Hold the Start Key and R –  copy + paste the following and click OK:

notepad %windir%/system32/Drivers/etc/hosts

A new file will open. If you are hacked, there will be a bunch of other IPs connected to you at the bottom. Look at the image below:

hosts_opt (1)

If there are suspicious IPs below “Localhost” – write to us in the comments.


Type Regedit in the windows search field and press Enter.

Once inside, press CTRL and F together and type the virus’s Name. Right click and delete any entries you find with a similar name. If they don’t show up this way, go manually to these directories and delete/uninstall them:

  • HKEY_CURRENT_USER—-Software—–Random Directory. It could be any one of them – ask us if you can’t discern which ones are malicious.
    HKEY_CURRENT_USER—-Software—Microsoft—-Windows—CurrentVersion—Run– Random
    HKEY_CURRENT_USER—-Software—Microsoft—Internet Explorer—-Main—- Random

Taking all of this into consideration, our advice for you is the following – use our guide from this page to check your computer for threats and remove anything potentially hazardous that you might find. Recently, there has been a new wave of Trojan Horse attacks caused by the nasty “On this day i hacked your os and got full access to your account” Trojan Horse virus so even if the blackmailing e-mail is most likely a scam, it is still important to verify that there’s indeed no malware on your PC. The guide and its manual steps can help you achieve that but you can also use the suggested removal software tool that we’ve added to our guide in case you’d prefer the automatic way of handling things. Note that you might not be able to manually locate all potentially hazardous data so that is another reason why you might try out the anti-malware tool.

Some words about “On this day i hacked your os and got full access to your account”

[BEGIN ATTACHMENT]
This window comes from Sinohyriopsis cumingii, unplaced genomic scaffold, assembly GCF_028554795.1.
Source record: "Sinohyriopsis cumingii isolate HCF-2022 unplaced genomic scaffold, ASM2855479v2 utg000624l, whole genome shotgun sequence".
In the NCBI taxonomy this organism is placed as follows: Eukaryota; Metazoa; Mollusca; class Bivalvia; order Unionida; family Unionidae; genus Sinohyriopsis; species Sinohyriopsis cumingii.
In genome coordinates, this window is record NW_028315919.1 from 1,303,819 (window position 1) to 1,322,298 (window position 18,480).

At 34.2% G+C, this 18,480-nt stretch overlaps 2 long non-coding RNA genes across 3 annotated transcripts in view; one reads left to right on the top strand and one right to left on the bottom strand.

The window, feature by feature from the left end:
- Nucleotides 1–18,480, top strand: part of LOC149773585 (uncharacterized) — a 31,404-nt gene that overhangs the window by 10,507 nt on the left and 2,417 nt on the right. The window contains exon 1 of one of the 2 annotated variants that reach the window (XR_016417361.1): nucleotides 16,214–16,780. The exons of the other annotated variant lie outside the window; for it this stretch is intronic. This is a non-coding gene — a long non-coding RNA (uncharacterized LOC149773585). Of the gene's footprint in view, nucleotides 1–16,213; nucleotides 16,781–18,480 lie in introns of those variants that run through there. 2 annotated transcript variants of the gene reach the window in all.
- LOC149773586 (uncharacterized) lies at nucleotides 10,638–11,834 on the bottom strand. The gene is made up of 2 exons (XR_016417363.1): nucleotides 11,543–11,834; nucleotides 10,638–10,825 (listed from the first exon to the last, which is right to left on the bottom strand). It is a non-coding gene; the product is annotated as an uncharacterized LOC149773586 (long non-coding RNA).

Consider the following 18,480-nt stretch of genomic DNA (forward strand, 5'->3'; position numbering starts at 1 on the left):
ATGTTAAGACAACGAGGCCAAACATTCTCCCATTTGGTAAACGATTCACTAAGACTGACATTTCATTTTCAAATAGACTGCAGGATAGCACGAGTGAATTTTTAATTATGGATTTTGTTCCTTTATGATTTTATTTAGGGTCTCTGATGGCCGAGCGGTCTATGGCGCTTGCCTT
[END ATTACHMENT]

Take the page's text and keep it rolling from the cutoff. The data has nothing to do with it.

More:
While the sole fact that you have been send an intimidating ransom-demanding message in your e-mail inbox doesn’t mean that you do indeed have a Trojan like “On this day i hacked your os and got full access to your account” in your computer, it is still important to ensure that your PC is secure as this type of malicious programs are truly some of the worst. They rarely show visible symptoms and most users do not know that their machines have gotten infected (or how the infection has occurred). In many cases, simply opening an infected e-mail or clicking on a contaminated web advert could land you the malware program. The same applies for downloading pirated programs and visiting unreliable and sketchy sites. And if you do get a Trojan such as “On this day i hacked your os and got full access to your account” on your PC, the malware piece might be able to ruin your system by corrupting important system data or by messing with the Registry (among other things). It might also sneak Ransomware and Rootkits inside your computer and/or spy on you. Sometimes, a Trojan might even allow the hackers to directly access your PC and control what’s happening in it. All in all, security should always come first and that is why we have posted our guide above.


Name “On this day i hacked your os and got full access to your account”
Type Trojan
Danger Level  High (Trojans are often used as a backdoor for Ransomware)
Symptoms  A Trojan might have no symptoms but you must still be on the lookout for any unusually high RAM or CPU use as well as for frequent errors, freezes, crashes and other unusual activity.
Distribution Method Malicious spam campaigns, misleading online requests and ads, compromised downloads, etc.
Detection Tool

If the guide doesn’t help, download the anti-virus program we recommended or try our free online virus scanner. Also, you can always ask us in the comments for help!